“A lot of chefs don’t have a natural sense of economy. I was with one guy the other day and I had to show him how to peel a turnip, because the way he was peeling turnips, he was throwing half of it in the garbage. It’s not about being cheap. It’s about being proper.”
— Daniel Boulud
Former executive Chef at Le Cirque
Founder, Daniel, Café Boulud
DB Bistro Moderne, Bar Boulud, DBGB
Co-Founder Dinex Group
Winner James Beard Award Restaurateur of the Year 2006
We stumbled across this quote in an article inThe New York Times, titled From Frisée to Finance, It Has to Be Perfect. The article focuses on the prospective opening of DBGB. Daniel Boulud is famous for his upscale restaurants but this new place, on the lower east side of Manhattan, offers less expensive food and a more casual atmosphere.
We thought it a worthwhile quote because it epitomizes what we have said so many times over the years and what we encourage friends in the industry to think of when they are confronting a recession.
When times were good, we would sometimes get approached by retailers looking to run a shrink-reduction program. We saw quite a few of these in action over the years and never saw one work — not if by work you mean increase profitability of the retail operation.
Part of the issue is that one shouldn’t actually aim to reduce shrink; one should aim to increase profitability. In floral, if one puts all the flowers behind closed-door cases, one may reduce shrink by extending shelf life, but one so reduces movement by putting up a glass barrier between the flowers and the consumer that sales and profits typically decline substantially. So, in cases such as this, shrink is a good thing… one wants more shrink… one wants those flowers out where consumers can grab them easily.
Similar losses are found in produce. If you incentivize produce managers to reduce shrink, they reduce assortment, buy less of everything and order the bananas grass green. Yes, shrink may go down, but so do sales and profits.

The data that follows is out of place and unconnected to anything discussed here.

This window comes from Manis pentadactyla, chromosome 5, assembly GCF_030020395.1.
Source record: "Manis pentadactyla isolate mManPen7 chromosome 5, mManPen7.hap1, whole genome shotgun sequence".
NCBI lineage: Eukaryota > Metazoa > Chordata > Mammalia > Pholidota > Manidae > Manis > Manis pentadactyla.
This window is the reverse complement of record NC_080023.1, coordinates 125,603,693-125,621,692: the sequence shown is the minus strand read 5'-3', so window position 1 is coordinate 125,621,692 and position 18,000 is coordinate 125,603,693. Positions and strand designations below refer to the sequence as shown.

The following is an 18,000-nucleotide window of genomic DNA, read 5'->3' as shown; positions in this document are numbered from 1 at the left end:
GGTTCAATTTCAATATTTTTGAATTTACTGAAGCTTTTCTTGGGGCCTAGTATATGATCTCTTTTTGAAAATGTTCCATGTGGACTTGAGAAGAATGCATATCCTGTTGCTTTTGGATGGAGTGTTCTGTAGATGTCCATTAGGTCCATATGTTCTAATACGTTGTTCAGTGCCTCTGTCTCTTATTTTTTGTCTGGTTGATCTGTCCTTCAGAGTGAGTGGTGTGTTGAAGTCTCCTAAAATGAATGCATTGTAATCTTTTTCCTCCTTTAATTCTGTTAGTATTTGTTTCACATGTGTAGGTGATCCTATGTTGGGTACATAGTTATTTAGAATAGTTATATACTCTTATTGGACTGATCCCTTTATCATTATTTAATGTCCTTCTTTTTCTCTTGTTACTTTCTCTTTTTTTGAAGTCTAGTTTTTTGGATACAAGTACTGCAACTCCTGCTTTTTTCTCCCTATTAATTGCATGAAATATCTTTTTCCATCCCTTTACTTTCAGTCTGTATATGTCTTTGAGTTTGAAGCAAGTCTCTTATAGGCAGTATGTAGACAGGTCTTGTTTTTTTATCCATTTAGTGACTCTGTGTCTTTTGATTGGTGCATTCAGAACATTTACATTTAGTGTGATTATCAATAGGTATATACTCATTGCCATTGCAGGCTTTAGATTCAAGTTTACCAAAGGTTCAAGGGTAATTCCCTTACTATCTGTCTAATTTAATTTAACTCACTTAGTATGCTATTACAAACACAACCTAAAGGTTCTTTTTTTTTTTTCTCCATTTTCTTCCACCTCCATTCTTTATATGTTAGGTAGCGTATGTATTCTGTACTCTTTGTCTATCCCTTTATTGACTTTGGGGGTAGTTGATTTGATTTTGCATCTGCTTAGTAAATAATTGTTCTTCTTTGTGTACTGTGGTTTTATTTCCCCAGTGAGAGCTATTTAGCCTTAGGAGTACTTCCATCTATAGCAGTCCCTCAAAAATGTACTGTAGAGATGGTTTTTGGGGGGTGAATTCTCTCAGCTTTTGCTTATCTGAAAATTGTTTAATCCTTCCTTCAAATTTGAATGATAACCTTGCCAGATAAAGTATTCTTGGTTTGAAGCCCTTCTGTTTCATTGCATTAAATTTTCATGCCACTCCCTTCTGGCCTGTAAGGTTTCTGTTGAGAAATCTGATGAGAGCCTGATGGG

The right way, or as Daniel Boulud explains it, the “proper” way to reduce shrink is to ensure that the whole operation is following good operational practices. Is ordering being done properly? Is rotation being done properly? Are the coolers all checked to be operating properly? Are markdowns and sales handled properly? Looking for mistakes in the operation is more likely to reduce shrink while maintaining sales and profits than looking to reduce shrink.
Of course, this retail lesson applies equally to all business. If sales aren’t what they should be, don’t just hysterically cut things, look strategically at your organization. Is it running “properly”? Perhaps you have a division that really should have been closed 10 years ago! Now you don’t have the excess cash flow to support it, so you have to look at it with clear eyes.
But that is the goal, looking at your business with clear eyes to identify what is being done properly and what is not. If we do it right, we come out of the recession with a solid base to build on.
In good times or bad, there is no reason to waste a turnip. What a shame that it takes a recession to get us to pay attention to the wasted turnip in our operations.